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Symphonies 1, 2, 3

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Benjamin BRITTEN (1813-1976)
My Beloved is Mine [7:36]
Abraham and Isaac [16:39]
The Death of Saint Narcissus [8:14]
Journey of the Magi [12:35]
Still falls the Rain – The Raids, 1940. Night and Dawn [13:27]
Mark Padmore (tenor)
Iestyn Davies (counter-tenor)
Marcus Farnsworth (baritone)
Julius Drake (piano)
Lucy Wakeford (harp)
Richard Watkins (horn)
rec. live, Wigmore Hall, London, 30 November 2012
WIGMORE HALL LIVE WHLive0064 [59:23]

Britten’s Canticles serve as the perfect complement to his larger scale works because they deal with many of the same themes as the operas or the War Requiem. My beloved is mine is surely at least as much about Britten’s erotic love for Pears as it is about the soul’s love for God. Abraham and Isaac deals with the theme of innocence in the same way as Billy Budd or The Turn of the Screw. Still falls the rain expresses the themes of pacifism that were to preoccupy Britten throughout his life. Consequently, these five pieces, none of them more than 17 minutes long, tap into a rich vein of the composer’s world and, as such, drew some of his best music from him.
They were written for Pears originally, but Padmore is a perfect choice for this repertoire. His rich, full voice (which I haven’t always loved in Britten) is so suitable because it combines both drama and poetry. He does so triumphantly in My beloved is mine. Listen to the way he moves from the drama of “all those glittering monarchs” to the gentle wistfulness of “He is my altar”. Drake’s accompaniment provides all the commentary we need to fill in every detail of mood.
Drake is also the star of Abraham and Isaac, the finest thing on the disc, because it falls to him to paint the mood of each section. This is something he does brilliantly from the business-like mood of father and son preparing for sacrifice, through to the drama of the revelation of the victim, the terrifying climax of the sacrifice itself, then God’s nick-of-time intervention and the blissfully serene close. This canticle is a real masterpiece, effectively an opera in miniature, and with Drake at the keyboard, who needs an orchestra? Padmore is joined here by Iestyn Davies who plays Isaac’s role with slightly too many histrionics for my taste, but who blends beautifully with Padmore’s tenor to create a wonderfully serene ending. They are especially good – spine-tinglingly so, in fact – when they combine to produce the voice of God: tellingly, they face away from the audience (and microphone) for these passages, and the effect is brilliant.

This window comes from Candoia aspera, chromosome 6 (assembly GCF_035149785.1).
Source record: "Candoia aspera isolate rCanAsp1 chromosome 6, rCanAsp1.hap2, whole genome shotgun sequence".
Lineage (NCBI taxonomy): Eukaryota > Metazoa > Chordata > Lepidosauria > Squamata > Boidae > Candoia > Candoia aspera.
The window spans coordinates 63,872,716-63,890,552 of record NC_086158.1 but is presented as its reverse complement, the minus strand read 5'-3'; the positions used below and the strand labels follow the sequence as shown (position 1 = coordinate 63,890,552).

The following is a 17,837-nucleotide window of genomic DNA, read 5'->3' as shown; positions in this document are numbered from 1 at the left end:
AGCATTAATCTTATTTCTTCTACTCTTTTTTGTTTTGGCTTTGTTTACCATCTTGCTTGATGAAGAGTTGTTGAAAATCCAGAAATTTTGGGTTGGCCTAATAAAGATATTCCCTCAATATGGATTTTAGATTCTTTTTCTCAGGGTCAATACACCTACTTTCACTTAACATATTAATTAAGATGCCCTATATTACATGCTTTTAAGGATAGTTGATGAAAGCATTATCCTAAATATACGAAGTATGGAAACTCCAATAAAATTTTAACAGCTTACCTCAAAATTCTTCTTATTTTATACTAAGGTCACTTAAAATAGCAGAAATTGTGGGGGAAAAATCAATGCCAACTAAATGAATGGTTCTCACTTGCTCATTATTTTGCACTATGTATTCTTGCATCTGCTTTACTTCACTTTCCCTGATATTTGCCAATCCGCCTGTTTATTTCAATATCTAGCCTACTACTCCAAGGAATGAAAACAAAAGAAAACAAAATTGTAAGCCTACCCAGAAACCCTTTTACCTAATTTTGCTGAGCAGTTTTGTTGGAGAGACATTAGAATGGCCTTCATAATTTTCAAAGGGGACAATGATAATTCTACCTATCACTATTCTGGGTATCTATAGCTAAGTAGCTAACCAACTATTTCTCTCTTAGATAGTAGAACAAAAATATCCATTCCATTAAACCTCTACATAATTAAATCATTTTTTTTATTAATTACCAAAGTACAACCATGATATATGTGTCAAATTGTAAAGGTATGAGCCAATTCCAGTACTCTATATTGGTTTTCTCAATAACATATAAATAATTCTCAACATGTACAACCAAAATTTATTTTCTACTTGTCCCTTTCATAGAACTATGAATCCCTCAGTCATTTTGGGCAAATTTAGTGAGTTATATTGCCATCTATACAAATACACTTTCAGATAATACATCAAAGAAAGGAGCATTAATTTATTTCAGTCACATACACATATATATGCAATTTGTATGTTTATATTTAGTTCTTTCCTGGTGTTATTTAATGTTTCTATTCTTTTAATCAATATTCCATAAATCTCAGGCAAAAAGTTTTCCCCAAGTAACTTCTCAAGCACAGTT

Their blend is intentionally much more abrasive at the opening of Journey of the Magi, and Marcus Farnsworth’s baritone helps to provide more variety as the three Magi seem to argue among themselves in the early section of the poem. The distinctive, often unpleasant harmonies of this canticle work their spell through evoking the Magi’s discomfort, as well as hinting at the deeper spiritual message. The switch to unison at the central point of revelation is a masterstroke, and the blend of the three singers reflects this throughout with the greatest skill. Again, Drake’s piano provides the subtlest, most reflective of accompaniments.
The Death of Saint Narcissus conjures up a very different sound-world. Padmore’s voice blends with Lucy Wakeford’s harp in a way that is sometimes playful, sometimes delicate, sometimes deliberately evasive, but it’s always interesting and often exciting to listen to. Eliot’s rather obscure poetry – Britten himself admitted he had no idea what it was about – inspires the composer to provide a real potpourri of different types of music, belying the fact that he wrote it in his final years after his heart operation.
The opening of Still falls the rain is both beautiful and mysterious, but retains a hint of the sinister. The poem compares the raids of the Blitz to Christ’s passion, so the setting is rather spiky. Padmore finds the most poignant register of his voice to evoke the pity of the words. Richard Watkins’ horn is placed at just the right distance to comment without dominating. The effect of the final lines makes this a very fitting choice to conclude the whole disc.
The booklet contains essays about the music, as well as personal comments from both Padmore and Davies, together with the printed English texts. Even though it’s a live recording, the audience is so well behaved that you would never guess, until the burst of well-deserved applause at the end of the final track.
Simon Thompson

Britten discography & review index: Canticles